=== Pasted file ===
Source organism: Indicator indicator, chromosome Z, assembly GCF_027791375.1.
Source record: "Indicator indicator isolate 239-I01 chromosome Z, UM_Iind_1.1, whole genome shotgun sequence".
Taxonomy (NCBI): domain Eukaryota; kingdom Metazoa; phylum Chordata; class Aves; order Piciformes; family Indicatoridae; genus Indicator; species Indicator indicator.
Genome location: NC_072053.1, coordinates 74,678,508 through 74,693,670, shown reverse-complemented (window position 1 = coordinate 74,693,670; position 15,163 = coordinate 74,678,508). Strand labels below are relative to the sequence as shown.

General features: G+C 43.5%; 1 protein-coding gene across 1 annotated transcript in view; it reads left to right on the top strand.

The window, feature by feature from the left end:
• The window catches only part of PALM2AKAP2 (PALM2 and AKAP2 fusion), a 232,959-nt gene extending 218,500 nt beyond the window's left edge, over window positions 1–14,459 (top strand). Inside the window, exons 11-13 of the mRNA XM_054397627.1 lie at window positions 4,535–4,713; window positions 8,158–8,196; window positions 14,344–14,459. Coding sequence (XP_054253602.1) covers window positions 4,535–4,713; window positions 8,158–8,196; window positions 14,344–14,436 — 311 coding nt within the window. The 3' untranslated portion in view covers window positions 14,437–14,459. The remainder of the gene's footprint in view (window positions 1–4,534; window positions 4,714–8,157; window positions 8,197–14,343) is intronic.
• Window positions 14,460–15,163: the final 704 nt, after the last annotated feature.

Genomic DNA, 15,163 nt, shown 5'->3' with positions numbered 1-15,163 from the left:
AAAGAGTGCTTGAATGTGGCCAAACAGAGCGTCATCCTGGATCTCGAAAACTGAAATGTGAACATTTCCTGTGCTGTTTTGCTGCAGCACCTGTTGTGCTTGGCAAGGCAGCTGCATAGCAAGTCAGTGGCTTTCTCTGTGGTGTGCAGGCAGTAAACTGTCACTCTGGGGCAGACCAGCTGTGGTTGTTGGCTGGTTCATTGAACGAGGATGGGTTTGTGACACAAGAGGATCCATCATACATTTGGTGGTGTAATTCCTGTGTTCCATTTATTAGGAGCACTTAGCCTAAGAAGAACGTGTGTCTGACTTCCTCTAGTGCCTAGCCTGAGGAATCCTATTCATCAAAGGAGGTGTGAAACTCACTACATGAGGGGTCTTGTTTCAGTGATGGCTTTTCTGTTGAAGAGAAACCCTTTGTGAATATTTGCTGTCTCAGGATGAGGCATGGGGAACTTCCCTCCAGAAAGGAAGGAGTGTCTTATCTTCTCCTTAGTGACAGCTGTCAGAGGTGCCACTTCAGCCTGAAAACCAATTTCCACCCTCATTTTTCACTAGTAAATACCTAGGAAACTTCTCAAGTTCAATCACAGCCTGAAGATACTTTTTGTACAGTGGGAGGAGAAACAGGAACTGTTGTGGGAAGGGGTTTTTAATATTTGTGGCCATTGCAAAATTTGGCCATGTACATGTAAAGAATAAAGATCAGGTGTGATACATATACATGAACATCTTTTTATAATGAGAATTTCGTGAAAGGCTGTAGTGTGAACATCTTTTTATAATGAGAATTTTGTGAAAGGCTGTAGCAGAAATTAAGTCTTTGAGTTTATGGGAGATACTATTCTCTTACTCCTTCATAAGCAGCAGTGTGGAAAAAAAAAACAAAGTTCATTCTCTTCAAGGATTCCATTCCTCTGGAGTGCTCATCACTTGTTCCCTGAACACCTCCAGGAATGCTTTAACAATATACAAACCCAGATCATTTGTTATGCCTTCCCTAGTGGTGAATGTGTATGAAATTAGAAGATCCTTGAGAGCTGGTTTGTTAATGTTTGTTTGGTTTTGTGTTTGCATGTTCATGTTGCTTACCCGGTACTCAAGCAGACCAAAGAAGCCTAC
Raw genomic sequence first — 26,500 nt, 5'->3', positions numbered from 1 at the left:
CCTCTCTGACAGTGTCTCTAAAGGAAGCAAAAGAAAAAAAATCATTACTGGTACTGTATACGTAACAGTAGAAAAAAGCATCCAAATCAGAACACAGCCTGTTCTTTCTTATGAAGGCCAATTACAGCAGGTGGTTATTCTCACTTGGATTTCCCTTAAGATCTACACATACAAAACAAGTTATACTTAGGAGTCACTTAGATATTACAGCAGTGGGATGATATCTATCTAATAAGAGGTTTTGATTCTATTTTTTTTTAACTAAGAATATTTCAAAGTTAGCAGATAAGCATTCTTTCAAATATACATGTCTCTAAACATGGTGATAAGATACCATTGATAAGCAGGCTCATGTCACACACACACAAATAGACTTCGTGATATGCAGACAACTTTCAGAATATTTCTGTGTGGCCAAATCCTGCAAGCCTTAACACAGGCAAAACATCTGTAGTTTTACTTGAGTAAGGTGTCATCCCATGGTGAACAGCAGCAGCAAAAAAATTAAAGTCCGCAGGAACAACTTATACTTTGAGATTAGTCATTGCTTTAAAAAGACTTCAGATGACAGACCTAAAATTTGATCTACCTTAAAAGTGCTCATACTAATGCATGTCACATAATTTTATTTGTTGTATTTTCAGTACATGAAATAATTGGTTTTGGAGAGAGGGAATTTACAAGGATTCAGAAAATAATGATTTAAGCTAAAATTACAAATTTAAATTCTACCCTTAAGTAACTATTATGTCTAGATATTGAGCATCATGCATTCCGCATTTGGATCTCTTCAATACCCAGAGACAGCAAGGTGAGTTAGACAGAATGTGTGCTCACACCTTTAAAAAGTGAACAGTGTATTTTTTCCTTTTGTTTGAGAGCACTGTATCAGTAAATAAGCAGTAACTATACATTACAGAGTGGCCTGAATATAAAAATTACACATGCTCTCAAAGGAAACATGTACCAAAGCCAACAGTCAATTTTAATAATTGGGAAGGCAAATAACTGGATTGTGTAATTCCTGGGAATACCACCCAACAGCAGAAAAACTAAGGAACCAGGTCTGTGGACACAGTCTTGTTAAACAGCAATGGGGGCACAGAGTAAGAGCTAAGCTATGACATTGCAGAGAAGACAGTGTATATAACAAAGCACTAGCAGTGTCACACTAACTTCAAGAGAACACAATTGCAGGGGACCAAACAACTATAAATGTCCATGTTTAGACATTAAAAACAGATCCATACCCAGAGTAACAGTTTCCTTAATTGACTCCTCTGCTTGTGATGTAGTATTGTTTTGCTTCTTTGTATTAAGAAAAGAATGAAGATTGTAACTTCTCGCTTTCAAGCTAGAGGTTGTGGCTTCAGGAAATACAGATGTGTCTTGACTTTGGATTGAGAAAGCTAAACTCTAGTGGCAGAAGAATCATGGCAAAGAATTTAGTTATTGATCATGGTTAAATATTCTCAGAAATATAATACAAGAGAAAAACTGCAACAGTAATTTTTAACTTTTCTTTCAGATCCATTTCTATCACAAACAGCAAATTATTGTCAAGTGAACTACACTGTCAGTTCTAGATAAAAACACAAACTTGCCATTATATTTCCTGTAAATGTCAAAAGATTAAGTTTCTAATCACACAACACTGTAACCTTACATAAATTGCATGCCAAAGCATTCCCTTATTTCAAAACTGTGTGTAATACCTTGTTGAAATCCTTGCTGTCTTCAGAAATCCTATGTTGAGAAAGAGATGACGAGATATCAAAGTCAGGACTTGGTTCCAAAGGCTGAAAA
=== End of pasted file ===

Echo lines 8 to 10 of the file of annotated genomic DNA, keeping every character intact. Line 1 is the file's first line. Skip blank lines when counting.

• Window positions 14,460–15,163: the final 704 nt, after the last annotated feature.

Genomic DNA, 15,163 nt, shown 5'->3' with positions numbered 1-15,163 from the left:
AAAGAGTGCTTGAATGTGGCCAAACAGAGCGTCATCCTGGATCTCGAAAACTGAAATGTGAACATTTCCTGTGCTGTTTTGCTGCAGCACCTGTTGTGCTTGGCAAGGCAGCTGCATAGCAAGTCAGTGGCTTTCTCTGTGGTGTGCAGGCAGTAAACTGTCACTCTGGGGCAGACCAGCTGTGGTTGTTGGCTGGTTCATTGAACGAGGATGGGTTTGTGACACAAGAGGATCCATCATACATTTGGTGGTGTAATTCCTGTGTTCCATTTATTAGGAGCACTTAGCCTAAGAAGAACGTGTGTCTGACTTCCTCTAGTGCCTAGCCTGAGGAATCCTATTCATCAAAGGAGGTGTGAAACTCACTACATGAGGGGTCTTGTTTCAGTGATGGCTTTTCTGTTGAAGAGAAACCCTTTGTGAATATTTGCTGTCTCAGGATGAGGCATGGGGAACTTCCCTCCAGAAAGGAAGGAGTGTCTTATCTTCTCCTTAGTGACAGCTGTCAGAGGTGCCACTTCAGCCTGAAAACCAATTTCCACCCTCATTTTTCACTAGTAAATACCTAGGAAACTTCTCAAGTTCAATCACAGCCTGAAGATACTTTTTGTACAGTGGGAGGAGAAACAGGAACTGTTGTGGGAAGGGGTTTTTAATATTTGTGGCCATTGCAAAATTTGGCCATGTACATGTAAAGAATAAAGATCAGGTGTGATACATATACATGAACATCTTTTTATAATGAGAATTTCGTGAAAGGCTGTAGTGTGAACATCTTTTTATAATGAGAATTTTGTGAAAGGCTGTAGCAGAAATTAAGTCTTTGAGTTTATGGGAGATACTATTCTCTTACTCCTTCATAAGCAGCAGTGTGGAAAAAAAAAACAAAGTTCATTCTCTTCAAGGATTCCATTCCTCTGGAGTGCTCATCACTTGTTCCCTGAACACCTCCAGGAATGCTTTAACAATATACAAACCCAGATCATTTGTTATGCCTTCCCTAGTGGTGAATGTGTATGAAATTAGAAGATCCTTGAGAGCTGGTTTGTTAATGTTTGTTTGGTTTTGTGTTTGCATGTTCATGTTGCTTACCCGGTACTCAAGCAGACCAAAGAAGCCTAC